The Gift



The Gift

© by the author

“There’s a package for you, Mr. Bryant.”
The doorman pulled a large box from beneath the counter by the elevators. James sighed when he recognized it as a gift from Taz. This was the first one in three or four months. He thought Taz had finally become discouraged and stopped sending him presents. “Thank you, Henry.”
“Couldn’t help but notice it’s from Fernishings Unlimited, Mr. Bryant. My wife never misses one of Fern’s shows on the Home Channel. Jean even wrote to her once with a question about fixing up our living room. Fern read her letter on the show and gave her some ideas. We have it on tape.”
“I never watch the Home Channel, Henry.” James’s dismay at receiving another gift from Taz spilled over into disdain for people who regarded Fern Holmes as an expert on interior decorating or bought things from her store with its pretentiously clever name. “The package is from someone I met. I can guess what’s in it. Some garish, insipid object he thinks is ‘pretty.’ He really has the most awful taste.”
Henry’s face snapped into the blank look that James had identified as his way of indicating disapproval. In this case, James guessed that Henry was trying to hide his contempt for James’s life and friends—his gay life and his gay friends. James tossed his mail atop the box and picked it up. Even though James’s hands were full and he had to balance the box carefully to avoid tipping his letters to the floor, he had to press the elevator call button for himself. Henry could have reached the button in one step, but he suddenly found a spot on the floor that required his attention. As the elevator door closed, James made a mental note to raise the issue of Henry’s continued employment at the next co-op association meeting. More than a third of us are gay, thought James, and we don’t need an employee who thinks we’re sinners. We also don’t need someone who tries to be our friend, someone who keeps crossing the boundary between the owners and the staff. Really, did he think James had any interest in his wife?
Physically the box was much lighter than its size would lead one to expect, but it weighed heavily on James’s mind. Another gift from Taz. Another demand for attention that James did not want to supply. Another attempt to make a claim on James that James had no intention of acknowledging.
He set the box on the table in the hallway and then dropped his mail on a chair in the living room. He changed out of his suit, poured himself a generous glass of wine, and then sat down on the sofa to look through the mail. He sorted out the bills and the junk mail and stacked them into separate piles. His mother’s letter occupied his attention for several minutes. It was her usual weekly report on the weather and his sister’s family. Once she had mistakenly sent him the letter destined for his sister, and he had discovered to his amusement that it contained the same news about the weather and a report on his activities. She had summarized the contents of the letter he had written her the week before. He surmised that the information on his sister derived from the last letter she had written their mother. There was a postcard from Oliver and Lucas. They were enjoying their vacation in Italy. Florence was stupendous. They were eating too much, but the food was too good to resist—and the waiters were so handsome one had to order lots to make them return again and again. James stood up and carried the mail to his desk. He tore the envelopes with the junk mail in half and threw them away. The bills went into the cubbyhole reserved for them. He reread his mother’s letter and the postcard. He would write his mother later. He made a note on his calendar to call Oliver and Lucas after they returned and invite them over for drinks.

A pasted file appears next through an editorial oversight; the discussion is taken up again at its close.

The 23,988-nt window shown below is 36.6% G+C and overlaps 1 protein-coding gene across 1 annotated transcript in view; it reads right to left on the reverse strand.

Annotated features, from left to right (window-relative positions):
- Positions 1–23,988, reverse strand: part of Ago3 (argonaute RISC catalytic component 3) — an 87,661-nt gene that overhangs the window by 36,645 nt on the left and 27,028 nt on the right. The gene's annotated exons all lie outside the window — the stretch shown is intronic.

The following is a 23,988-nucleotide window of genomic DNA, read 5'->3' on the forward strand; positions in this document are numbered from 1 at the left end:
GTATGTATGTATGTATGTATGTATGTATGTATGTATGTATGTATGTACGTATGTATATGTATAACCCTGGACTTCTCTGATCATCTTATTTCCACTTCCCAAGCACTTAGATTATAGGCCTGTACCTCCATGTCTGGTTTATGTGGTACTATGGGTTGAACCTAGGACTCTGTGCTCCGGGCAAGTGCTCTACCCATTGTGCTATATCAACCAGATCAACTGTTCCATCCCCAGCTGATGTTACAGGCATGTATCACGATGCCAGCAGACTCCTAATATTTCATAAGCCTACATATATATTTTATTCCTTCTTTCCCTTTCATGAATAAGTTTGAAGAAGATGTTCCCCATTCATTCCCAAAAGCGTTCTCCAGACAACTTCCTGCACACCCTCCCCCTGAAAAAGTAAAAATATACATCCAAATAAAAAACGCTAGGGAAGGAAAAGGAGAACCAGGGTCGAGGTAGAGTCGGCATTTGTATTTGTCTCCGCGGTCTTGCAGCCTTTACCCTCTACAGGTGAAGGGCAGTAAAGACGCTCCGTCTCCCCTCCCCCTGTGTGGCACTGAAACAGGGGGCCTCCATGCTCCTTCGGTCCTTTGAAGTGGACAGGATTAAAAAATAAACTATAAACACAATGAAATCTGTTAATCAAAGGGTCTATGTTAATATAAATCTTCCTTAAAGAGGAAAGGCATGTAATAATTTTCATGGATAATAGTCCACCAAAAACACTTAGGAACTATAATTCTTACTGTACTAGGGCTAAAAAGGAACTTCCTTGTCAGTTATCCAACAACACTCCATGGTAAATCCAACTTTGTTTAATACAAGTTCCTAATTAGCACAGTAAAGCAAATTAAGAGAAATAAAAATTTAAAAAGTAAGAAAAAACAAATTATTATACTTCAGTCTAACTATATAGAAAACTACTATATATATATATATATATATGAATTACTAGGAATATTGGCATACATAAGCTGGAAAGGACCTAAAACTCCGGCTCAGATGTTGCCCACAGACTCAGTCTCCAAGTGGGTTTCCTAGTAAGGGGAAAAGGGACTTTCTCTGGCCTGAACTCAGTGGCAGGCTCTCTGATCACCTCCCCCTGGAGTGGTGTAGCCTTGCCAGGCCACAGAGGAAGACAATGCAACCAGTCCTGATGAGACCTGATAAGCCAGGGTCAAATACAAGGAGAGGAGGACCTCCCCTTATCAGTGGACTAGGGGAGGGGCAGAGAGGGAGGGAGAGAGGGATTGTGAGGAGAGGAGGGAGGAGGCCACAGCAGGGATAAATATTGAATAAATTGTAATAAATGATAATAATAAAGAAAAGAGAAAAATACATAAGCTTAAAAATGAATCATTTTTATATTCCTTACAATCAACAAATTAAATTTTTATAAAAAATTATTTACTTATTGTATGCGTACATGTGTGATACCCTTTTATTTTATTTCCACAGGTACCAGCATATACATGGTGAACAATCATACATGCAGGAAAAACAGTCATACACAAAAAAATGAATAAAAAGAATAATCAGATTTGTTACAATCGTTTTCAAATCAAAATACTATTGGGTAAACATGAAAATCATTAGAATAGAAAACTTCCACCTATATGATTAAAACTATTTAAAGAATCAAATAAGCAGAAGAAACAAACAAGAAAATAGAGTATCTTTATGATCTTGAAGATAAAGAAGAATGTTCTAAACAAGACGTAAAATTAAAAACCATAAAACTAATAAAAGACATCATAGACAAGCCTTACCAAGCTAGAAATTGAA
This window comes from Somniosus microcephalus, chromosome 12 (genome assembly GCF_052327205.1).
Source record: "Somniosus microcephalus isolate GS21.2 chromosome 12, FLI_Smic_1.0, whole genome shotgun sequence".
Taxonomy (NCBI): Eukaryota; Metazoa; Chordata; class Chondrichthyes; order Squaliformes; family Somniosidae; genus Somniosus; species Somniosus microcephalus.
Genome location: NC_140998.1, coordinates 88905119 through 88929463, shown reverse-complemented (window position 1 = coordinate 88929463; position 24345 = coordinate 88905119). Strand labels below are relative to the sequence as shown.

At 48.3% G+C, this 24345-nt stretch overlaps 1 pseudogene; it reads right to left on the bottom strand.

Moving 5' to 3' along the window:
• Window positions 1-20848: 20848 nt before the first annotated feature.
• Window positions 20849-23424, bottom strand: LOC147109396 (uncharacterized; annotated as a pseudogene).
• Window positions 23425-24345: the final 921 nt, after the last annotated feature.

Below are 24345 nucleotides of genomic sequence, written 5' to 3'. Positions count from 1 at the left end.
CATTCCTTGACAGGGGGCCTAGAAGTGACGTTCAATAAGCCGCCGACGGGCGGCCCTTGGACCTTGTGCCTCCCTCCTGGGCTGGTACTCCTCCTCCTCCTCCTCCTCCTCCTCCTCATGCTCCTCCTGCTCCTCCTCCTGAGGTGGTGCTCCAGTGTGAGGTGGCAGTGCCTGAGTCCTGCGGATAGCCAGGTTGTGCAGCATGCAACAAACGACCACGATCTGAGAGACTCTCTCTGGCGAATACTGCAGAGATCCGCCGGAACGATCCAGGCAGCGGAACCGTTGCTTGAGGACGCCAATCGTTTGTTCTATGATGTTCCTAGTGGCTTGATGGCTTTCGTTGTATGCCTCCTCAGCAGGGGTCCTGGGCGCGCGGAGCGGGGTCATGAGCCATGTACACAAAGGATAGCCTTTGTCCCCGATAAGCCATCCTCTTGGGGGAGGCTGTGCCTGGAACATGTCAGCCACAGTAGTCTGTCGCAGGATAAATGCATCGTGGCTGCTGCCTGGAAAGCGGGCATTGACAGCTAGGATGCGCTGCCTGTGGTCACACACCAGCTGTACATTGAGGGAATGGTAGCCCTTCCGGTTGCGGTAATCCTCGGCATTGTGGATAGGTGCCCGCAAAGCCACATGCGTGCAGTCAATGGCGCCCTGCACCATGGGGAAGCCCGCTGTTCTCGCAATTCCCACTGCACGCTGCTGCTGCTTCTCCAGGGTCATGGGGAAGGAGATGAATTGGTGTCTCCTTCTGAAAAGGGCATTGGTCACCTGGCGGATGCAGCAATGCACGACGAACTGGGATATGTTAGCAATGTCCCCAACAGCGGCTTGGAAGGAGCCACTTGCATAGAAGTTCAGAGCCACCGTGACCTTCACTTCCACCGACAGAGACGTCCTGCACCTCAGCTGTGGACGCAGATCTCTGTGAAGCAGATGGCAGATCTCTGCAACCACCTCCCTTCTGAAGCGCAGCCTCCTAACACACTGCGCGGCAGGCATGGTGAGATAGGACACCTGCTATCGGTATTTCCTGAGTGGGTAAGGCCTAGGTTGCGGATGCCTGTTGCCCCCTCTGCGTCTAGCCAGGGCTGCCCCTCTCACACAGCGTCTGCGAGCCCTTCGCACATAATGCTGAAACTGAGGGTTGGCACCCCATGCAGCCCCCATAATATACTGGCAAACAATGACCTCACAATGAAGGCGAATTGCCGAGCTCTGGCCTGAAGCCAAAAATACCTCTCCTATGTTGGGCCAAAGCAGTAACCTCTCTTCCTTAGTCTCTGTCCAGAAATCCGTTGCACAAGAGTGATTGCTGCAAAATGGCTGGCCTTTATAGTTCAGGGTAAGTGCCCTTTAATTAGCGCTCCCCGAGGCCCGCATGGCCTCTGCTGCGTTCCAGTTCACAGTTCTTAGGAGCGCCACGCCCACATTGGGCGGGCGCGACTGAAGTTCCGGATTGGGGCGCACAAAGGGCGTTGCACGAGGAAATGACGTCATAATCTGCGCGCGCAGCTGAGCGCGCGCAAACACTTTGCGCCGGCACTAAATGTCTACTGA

None of these activities had served its intended function of helping him forget Taz’s gift. The box on the hall table still intruded into his thoughts. While he was standing at his desk, a thought occurred to him. He pulled open the center drawer and found a black marking pen. He crossed into the hall and wrote “RETURN TO SENDER” in thick letters on top of the box and then circled the address for Fernishings and drew three arrows pointing at it. He would leave the box with Henry tomorrow morning on the way to work. He recapped the pen and regarded his handiwork with satisfaction. He wished he had thought of that sooner. Better to return these unwanted objects than stack them in the hall closet. He would take Taz’s other gifts down to his car this Saturday when he went out to do the weekly shopping and donate them to a charity store.
The evening they met, James had been by himself at Capers. He had wandered over to the dance floor to watch. He stood there with a half-drunk glass of wine in one hand, twisting his torso in time to the beat and bending his legs back and forth at the knees just enough to draw attention to himself. One of the dancers looked barely old enough to be allowed in a bar. Cute, dark-haired, short, nice smile, trim body—just the physical type James liked. The boy was wearing on old fedora, so old that the brim was ragged and the crown collapsed on one side. A tie dangled loose around his neck and a vest from a suit hung unbuttoned and open over his bare chest. His jeans were cut so low that crotch hair spilled out over the waistband. Every move he made was accented by the swaying of the tie over his hairless chest. The couple in front of James moved out of the way, and James stepped forward till he was at the edge of the dance floor. The boy was a much better dancer than average, and James began to ape his movements.